Judicial District of Tolland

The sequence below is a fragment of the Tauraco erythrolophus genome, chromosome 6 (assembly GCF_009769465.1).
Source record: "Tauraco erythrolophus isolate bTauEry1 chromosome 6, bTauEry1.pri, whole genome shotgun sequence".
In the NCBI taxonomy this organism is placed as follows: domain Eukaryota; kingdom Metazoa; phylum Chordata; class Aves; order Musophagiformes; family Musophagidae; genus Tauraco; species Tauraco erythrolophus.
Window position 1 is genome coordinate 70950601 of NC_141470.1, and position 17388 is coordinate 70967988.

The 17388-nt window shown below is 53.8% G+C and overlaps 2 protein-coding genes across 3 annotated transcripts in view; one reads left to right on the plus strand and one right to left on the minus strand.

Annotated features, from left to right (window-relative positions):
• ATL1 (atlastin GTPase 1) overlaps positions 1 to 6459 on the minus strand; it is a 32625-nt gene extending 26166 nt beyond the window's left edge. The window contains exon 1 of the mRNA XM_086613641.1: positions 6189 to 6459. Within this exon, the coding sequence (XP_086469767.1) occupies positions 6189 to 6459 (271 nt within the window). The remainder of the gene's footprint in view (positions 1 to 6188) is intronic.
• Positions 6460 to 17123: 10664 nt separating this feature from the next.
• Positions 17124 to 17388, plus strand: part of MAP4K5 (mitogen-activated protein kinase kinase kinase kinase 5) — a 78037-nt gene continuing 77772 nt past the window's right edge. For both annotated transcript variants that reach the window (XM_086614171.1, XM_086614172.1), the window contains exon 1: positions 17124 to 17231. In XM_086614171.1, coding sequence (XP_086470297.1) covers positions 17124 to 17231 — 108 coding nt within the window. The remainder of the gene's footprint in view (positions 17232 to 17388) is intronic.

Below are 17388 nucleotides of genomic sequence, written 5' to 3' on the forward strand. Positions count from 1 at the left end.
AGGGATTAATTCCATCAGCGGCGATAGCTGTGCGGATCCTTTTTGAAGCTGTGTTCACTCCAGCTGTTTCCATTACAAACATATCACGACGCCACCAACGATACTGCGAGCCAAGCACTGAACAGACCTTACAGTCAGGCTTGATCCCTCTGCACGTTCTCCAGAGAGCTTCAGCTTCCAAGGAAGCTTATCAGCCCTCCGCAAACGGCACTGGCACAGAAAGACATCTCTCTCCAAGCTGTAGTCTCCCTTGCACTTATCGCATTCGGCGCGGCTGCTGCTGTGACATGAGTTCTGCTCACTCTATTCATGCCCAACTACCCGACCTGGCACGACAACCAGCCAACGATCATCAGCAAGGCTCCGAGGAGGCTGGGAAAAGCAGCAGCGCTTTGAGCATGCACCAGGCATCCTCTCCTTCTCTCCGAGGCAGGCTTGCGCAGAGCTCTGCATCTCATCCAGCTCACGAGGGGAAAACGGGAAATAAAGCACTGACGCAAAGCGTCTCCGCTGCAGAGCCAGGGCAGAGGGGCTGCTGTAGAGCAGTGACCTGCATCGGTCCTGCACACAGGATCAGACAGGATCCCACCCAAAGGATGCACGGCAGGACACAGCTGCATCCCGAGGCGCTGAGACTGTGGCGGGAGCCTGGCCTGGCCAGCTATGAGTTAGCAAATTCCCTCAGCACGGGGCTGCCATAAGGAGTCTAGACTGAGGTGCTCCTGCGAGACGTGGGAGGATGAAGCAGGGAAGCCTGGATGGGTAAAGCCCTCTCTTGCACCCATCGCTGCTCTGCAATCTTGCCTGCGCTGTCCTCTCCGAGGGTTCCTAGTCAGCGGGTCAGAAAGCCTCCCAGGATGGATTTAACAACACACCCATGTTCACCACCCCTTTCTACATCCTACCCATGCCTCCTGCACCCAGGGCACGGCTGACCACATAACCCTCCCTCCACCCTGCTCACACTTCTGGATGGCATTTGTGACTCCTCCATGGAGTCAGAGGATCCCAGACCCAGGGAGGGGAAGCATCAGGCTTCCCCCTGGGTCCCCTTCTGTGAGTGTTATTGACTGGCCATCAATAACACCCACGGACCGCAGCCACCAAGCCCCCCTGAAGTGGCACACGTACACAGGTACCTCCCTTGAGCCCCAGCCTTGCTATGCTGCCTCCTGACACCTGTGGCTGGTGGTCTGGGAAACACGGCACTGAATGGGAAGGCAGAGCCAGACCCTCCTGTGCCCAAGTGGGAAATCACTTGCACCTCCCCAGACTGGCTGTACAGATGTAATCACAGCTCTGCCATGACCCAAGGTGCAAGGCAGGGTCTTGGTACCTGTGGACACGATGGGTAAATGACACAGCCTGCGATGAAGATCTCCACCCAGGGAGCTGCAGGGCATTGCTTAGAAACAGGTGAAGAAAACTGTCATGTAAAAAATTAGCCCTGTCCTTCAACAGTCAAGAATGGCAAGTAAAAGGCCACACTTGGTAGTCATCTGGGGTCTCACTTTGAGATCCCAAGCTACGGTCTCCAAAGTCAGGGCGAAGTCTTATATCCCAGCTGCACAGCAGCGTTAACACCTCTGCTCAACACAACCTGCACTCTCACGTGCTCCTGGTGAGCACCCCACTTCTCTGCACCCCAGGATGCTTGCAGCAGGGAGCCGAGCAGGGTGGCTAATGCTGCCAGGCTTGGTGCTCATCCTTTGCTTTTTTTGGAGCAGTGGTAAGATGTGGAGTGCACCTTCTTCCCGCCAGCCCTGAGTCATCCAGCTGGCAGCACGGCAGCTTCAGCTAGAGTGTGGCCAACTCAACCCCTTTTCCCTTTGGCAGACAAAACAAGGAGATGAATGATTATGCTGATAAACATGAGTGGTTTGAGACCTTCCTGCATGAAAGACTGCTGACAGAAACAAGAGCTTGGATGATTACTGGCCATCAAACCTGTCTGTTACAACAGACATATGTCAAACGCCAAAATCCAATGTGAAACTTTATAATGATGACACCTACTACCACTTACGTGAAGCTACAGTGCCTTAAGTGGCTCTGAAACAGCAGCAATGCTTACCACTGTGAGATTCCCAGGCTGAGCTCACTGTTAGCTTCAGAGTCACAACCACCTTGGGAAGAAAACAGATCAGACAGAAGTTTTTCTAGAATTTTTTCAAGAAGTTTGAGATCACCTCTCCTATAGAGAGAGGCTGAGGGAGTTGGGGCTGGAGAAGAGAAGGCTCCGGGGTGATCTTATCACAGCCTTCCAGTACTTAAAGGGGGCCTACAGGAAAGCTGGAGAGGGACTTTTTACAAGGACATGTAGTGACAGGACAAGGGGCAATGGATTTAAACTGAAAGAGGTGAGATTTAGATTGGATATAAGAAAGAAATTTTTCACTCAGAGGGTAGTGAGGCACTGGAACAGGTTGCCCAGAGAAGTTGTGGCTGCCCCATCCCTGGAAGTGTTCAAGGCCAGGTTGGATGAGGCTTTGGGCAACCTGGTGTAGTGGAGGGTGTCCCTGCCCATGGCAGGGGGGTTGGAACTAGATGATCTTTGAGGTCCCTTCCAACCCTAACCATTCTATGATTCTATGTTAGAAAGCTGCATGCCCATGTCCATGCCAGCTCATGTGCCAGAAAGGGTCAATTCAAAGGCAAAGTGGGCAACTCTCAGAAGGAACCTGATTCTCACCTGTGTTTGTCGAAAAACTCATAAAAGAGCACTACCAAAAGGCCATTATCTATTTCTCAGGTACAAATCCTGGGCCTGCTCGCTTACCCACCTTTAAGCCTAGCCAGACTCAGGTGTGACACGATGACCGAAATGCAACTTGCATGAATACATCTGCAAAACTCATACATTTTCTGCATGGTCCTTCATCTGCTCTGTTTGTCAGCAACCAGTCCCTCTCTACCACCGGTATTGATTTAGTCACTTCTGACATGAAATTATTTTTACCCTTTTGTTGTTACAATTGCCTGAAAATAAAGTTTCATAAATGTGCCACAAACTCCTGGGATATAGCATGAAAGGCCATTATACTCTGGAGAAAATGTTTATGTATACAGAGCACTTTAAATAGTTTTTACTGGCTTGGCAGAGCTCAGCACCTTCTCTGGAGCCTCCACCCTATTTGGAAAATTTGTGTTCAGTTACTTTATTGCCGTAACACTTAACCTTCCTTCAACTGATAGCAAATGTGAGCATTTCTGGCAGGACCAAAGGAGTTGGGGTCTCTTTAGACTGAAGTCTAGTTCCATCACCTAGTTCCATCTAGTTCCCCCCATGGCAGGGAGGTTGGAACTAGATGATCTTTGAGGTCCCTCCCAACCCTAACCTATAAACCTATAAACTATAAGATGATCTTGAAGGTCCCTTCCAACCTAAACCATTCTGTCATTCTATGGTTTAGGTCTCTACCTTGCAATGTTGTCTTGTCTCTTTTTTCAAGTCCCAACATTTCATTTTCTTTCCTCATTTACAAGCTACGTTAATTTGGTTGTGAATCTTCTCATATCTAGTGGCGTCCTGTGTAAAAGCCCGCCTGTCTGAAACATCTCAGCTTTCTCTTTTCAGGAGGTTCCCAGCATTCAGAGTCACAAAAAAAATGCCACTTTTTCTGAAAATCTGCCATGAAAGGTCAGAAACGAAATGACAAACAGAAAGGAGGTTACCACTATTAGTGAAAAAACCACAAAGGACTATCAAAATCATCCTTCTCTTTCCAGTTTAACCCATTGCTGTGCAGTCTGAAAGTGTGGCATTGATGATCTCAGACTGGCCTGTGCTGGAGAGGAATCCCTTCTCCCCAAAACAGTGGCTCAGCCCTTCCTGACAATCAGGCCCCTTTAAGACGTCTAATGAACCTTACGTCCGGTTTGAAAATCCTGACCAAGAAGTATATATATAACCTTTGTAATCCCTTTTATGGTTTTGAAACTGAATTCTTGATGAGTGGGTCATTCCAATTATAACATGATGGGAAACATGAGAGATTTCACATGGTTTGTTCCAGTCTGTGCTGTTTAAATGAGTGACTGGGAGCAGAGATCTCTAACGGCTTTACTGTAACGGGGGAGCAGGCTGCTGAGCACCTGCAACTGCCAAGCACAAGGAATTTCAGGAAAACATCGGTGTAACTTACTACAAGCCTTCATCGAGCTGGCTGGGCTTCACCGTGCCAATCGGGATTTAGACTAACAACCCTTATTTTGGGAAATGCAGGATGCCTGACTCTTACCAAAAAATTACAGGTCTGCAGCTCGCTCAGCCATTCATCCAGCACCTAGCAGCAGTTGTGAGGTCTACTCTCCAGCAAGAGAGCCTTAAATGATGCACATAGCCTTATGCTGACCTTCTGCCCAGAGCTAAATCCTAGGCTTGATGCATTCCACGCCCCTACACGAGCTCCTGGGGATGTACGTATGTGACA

Dissolution of Marriage; Attorney's Fees; Whether Trial Court Properly Ordered Party to pay Attorney's Fees Because of Egregious Litigation Conduct.  In this post-dissolution matter, the administrator of the defendant’s estate, who was substituted as the defendant, filed a motion to enforce the parties' post-judgment agreement concerning the retrieval of personal property at the marital home.  Before that motion was acted on, the administrator filed, over the course of several months, numerous other motions.  The plaintiff moved for sanctions and attorney's fees.  The trial court stated that the administrator “ha[d] filed numerous and often duplicative motions aimed at recovering personal property awarded to and in the possession of the plaintiff” and that the plaintiff argued convincingly that she had spent enormous amounts of money in attorney’s fees defending the motions that it found to be frivolous.  The court granted the motion, ordering the administrator to pay the plaintiff's attorney's fees of $12,584.  The court specifically granted the motion pursuant to Ramin v. Ramin, 281 Conn. 324 (2007), which permits an award of attorney’s fees where a party has engaged in egregious litigation misconduct that requires the other party to spend significant amounts of money for attorney’s fees.  The administrator appealed to the Appellate Court (122 Conn. App. 674), which affirmed the decision of the trial court.  The Appellate Court determined that the record supported the trial court’s findings and that the court reasonably could have concluded that the administrator engaged in egregious litigation misconduct.  The Supreme Court has granted certification on the question of whether the Appellate Court properly affirmed the trial court's decision to order the administrator to pay the plaintiff's attorney's fees pursuant to Ramin v. Ramin.